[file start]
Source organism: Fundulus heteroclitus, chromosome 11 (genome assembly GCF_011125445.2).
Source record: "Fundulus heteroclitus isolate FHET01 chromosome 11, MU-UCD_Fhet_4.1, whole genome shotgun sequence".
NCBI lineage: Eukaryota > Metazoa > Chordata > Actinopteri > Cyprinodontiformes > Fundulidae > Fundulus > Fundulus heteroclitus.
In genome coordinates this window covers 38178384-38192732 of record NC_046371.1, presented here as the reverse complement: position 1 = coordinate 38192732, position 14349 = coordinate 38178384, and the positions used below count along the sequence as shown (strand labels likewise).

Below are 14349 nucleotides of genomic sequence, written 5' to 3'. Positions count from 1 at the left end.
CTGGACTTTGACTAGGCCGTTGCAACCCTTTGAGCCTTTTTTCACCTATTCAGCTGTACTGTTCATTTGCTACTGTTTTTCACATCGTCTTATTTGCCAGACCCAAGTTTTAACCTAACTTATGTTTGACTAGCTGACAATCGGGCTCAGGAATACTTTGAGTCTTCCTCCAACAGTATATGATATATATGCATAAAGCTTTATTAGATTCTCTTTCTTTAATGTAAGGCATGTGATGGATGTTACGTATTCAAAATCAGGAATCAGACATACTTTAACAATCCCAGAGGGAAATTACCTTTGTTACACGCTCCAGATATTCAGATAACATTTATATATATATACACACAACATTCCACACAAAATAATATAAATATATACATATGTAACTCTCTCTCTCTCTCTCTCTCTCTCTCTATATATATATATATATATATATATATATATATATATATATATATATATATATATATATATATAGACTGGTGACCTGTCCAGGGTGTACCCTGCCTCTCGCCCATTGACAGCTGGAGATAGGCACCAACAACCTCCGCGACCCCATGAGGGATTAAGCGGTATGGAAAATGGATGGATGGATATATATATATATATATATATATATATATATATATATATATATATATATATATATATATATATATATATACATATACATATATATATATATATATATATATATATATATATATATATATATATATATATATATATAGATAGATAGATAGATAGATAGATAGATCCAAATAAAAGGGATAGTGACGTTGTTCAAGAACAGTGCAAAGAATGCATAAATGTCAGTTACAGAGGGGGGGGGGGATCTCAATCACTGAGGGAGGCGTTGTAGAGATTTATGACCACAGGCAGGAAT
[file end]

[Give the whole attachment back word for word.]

Source organism: Fundulus heteroclitus, chromosome 11 (genome assembly GCF_011125445.2).
Source record: "Fundulus heteroclitus isolate FHET01 chromosome 11, MU-UCD_Fhet_4.1, whole genome shotgun sequence".
NCBI lineage: Eukaryota > Metazoa > Chordata > Actinopteri > Cyprinodontiformes > Fundulidae > Fundulus > Fundulus heteroclitus.
In genome coordinates this window covers 38178384-38192732 of record NC_046371.1, presented here as the reverse complement: position 1 = coordinate 38192732, position 14349 = coordinate 38178384, and the positions used below count along the sequence as shown (strand labels likewise).

Below are 14349 nucleotides of genomic sequence, written 5' to 3'. Positions count from 1 at the left end.
CTGGACTTTGACTAGGCCGTTGCAACCCTTTGAGCCTTTTTTCACCTATTCAGCTGTACTGTTCATTTGCTACTGTTTTTCACATCGTCTTATTTGCCAGACCCAAGTTTTAACCTAACTTATGTTTGACTAGCTGACAATCGGGCTCAGGAATACTTTGAGTCTTCCTCCAACAGTATATGATATATATGCATAAAGCTTTATTAGATTCTCTTTCTTTAATGTAAGGCATGTGATGGATGTTACGTATTCAAAATCAGGAATCAGACATACTTTAACAATCCCAGAGGGAAATTACCTTTGTTACACGCTCCAGATATTCAGATAACATTTATATATATATACACACAACATTCCACACAAAATAATATAAATATATACATATGTAACTCTCTCTCTCTCTCTCTCTCTCTCTCTATATATATATATATATATATATATATATATATATATATATATATATATATATATATATATATAGACTGGTGACCTGTCCAGGGTGTACCCTGCCTCTCGCCCATTGACAGCTGGAGATAGGCACCAACAACCTCCGCGACCCCATGAGGGATTAAGCGGTATGGAAAATGGATGGATGGATATATATATATATATATATATATATATATATATATATATATATATATATATATATATATATATATATATACATATACATATATATATATATATATATATATATATATATATATATATATATATATATATATATATAGATAGATAGATAGATAGATAGATAGATCCAAATAAAAGGGATAGTGACGTTGTTCAAGAACAGTGCAAAGAATGCATAAATGTCAGTTACAGAGGGGGGGGGGGATCTCAATCACTGAGGGAGGCGTTGTAGAGATTTATGACCACAGGCAGGAAT